JFL42 interview: Chris Fleming

CHRIS FLEMING at the Royal Cinema (608 College), Monday and Tuesday (September 24 and 25), 9 pm. $30, passes $55-$299..

CHRIS FLEMING at the Royal Cinema (608 College), Monday and Tuesday (September 24 and 25), 9 pm. $30, passes $55-$299. jfl42.com.

I had plenty of questions thoughtful, carefully considered questions lined up for Chris Fleming ahead of his first-ever Toronto appearance for JFL42. Then we burned the first chunk of my 15-minute interview slot talking about Kenny Loggins.

He has that masculine dance anger, where your rage just manifests itself into a pirouette, the comedian says on the phone from L.A. Thats the angriest I ever get, you know the Patrick Swayze.

I mention to Fleming that Im taking notes on our conversation.

So wait, this isnt that New Yorker style of interview where youre like Chris coughs twice and then stares out onto the horizon?

Nope, I just hadnt downloaded a new tape recorder app since my last phone got stolen on vacation.

[The thief] was probably, like, that hermit who descends every couple years from the woods for supplies, he says.

I tell him I found the thiefs house with Find Your Phone, and his assessment wasnt all that far off.

Ah, so your phone was re-homed, Fleming says. Thats what everyone in L.A. does with other peoples dogs.

I should have expected this chat to be anything but linear.

Flemings offbeat comedy, which cuts a wide swath from stand-up and scripted web comedy to music and sketch, has a tendency to veer in all directions, chasing obtuse riffs and crash landing into bizarrely perfect observations.

Take one of his biggest YouTube hits, a synth jam about sketchy polyamorous couples, in which he describes your average poly dude as a guy who would neg you at a breakfast buffet while trying and failing to casually shove his hand in his pocket: His hands like a Romanian woman trying to seek sanctuary in an 18th-century French church / You know a guy got into Radiohead too young if even his pocket rejects him.

The gangly, poodle-haired Massachusetts native capitalizes in a big way on his outsider appeal, exploring his social anxiety and bafflement at masculine gender roles in shorts like Am I A Man? (in which he manages to answer pretty much every question but that one) or his fist-pumping rock anthem Im Afraid To Talk To Men, in which he self-identifies as a fruity turkey vulture.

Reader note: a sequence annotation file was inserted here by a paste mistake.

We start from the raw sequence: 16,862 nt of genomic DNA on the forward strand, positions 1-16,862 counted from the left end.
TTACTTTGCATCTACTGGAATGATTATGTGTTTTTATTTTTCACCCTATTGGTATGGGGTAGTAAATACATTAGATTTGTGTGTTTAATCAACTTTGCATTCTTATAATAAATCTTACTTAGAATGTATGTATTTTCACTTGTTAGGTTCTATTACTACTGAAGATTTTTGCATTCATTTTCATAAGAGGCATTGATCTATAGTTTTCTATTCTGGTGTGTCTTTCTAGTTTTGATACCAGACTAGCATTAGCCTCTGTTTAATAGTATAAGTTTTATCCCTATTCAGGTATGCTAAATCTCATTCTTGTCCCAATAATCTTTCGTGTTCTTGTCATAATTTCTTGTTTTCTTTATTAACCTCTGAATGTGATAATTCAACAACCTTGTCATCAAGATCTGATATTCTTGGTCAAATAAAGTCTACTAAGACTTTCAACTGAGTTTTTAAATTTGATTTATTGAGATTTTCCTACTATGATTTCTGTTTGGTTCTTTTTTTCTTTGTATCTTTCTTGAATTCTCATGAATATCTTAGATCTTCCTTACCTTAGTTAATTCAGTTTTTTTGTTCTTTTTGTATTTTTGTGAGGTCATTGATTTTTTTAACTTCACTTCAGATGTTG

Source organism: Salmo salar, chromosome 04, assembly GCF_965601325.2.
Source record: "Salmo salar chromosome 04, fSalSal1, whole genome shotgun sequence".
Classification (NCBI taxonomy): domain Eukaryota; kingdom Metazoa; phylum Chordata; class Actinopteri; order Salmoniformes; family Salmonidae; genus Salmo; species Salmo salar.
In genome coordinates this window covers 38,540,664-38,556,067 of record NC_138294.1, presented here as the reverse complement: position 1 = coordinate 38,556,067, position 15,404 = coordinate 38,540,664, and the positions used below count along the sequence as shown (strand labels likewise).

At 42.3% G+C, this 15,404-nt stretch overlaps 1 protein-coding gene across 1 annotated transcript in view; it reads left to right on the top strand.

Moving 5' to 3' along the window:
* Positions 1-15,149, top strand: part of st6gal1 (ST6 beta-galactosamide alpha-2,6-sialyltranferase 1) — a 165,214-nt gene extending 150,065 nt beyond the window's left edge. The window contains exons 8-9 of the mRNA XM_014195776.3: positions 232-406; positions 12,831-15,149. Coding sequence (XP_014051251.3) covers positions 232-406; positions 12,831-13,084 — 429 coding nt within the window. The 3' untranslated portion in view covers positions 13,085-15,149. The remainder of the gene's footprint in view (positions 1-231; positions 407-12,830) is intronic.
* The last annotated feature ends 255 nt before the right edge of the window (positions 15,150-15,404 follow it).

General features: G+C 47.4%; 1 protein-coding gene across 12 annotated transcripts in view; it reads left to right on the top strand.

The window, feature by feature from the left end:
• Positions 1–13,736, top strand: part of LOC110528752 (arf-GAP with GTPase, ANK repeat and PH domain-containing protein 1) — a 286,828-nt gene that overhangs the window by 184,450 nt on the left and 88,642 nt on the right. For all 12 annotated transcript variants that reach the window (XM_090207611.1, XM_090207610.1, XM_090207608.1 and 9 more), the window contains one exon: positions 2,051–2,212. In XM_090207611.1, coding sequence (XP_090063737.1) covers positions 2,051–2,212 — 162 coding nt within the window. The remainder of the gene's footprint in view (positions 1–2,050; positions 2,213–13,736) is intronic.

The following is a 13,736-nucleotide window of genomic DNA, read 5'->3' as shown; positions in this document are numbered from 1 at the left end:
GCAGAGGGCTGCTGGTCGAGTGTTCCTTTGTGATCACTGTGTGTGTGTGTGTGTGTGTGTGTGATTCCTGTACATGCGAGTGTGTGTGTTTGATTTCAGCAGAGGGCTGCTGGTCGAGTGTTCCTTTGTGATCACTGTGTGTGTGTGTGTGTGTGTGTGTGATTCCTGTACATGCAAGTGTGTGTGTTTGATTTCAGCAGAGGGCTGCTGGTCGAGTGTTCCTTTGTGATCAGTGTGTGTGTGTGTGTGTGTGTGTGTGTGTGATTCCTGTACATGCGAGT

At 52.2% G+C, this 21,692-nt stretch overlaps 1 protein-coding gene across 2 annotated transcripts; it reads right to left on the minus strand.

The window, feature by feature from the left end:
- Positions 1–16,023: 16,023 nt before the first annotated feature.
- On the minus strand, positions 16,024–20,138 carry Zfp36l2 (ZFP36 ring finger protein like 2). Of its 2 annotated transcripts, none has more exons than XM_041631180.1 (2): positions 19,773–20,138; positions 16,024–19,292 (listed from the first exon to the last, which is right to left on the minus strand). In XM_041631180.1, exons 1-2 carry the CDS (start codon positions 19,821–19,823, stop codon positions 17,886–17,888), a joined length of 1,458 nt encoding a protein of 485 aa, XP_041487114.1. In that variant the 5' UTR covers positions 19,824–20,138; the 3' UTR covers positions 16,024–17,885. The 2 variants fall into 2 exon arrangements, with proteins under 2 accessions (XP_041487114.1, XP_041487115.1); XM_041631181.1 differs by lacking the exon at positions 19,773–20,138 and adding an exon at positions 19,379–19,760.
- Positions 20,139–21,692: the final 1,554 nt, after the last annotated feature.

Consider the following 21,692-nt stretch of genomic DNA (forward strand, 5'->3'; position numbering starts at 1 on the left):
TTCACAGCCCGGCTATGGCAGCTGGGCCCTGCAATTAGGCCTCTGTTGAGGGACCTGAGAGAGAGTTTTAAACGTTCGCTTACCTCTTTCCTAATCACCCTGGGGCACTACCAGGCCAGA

In the seven years since Fleming launched his online comedy career, hes built up a devoted fan base largely made up of fellow weirdos.

Im finding myself to be quite popular among women who own lizards, Fleming says. Or, like, not long ago I was talking to a woman at the bar, and at the end of the night she says, I wanna show you my bassoon. That wasnt a euphemism. So she climbs into a window, shushing me like Be quiet, and after a while she brings it out.

Im like, Are you gonna play it like a camp bugle? No, its too late. So I was probably just the accessory to a woodwind theft. But I think thats what my fans are like.

Many of those fans came to Fleming via his 40-episode web show, Gayle, which stars Fleming as an ultra-wound, perpetually power-walking suburban housewife. The show, which Fleming shot with a cast and crew of friends and family in his hometown of Stow, Mass., has been on hiatus for the past couple of years, despite fans protestations. His loved ones were getting burned out, and Fleming felt ready to move away from YouTube.

Since signing with an agent at last years JFL in Montreal, hes released his first one-hour stand-up special, Showpig, and secured parts in the upcoming Netflix movie The Last Laugh (I play a comedian who opens for Richard Dreyfuss, bombing on stage, dying a horrible death) and the second season of Comedy Centrals show Corporate.

Its helped to get me outside of just uploading my own things online, he says. But its bizarre when we were doing Gayle, I was holding the tripod, Melissa (Strype, Flemings partner, who directed the series) would be holding something else, we were juggling everything, dripping with sweat and now to see these film sets, its a huge difference. Theres something to be said for DIY, even though it never looks or sounds as good. Having 80 or 100 people staring you down in a crew can be fun, but then how much room is there for certain types of boundless creativity?

There are highs and lows to each, he says. Im trying to find a balance of all that, too.

With one more question left, I go for broke and ask: How can we cop those sweet Chris Fleming dance moves?

You gotta stay loose in the hips, he says, and a margarita truly helps a lot.

nataliam@nowtoronto.com | @nataliamanzocco

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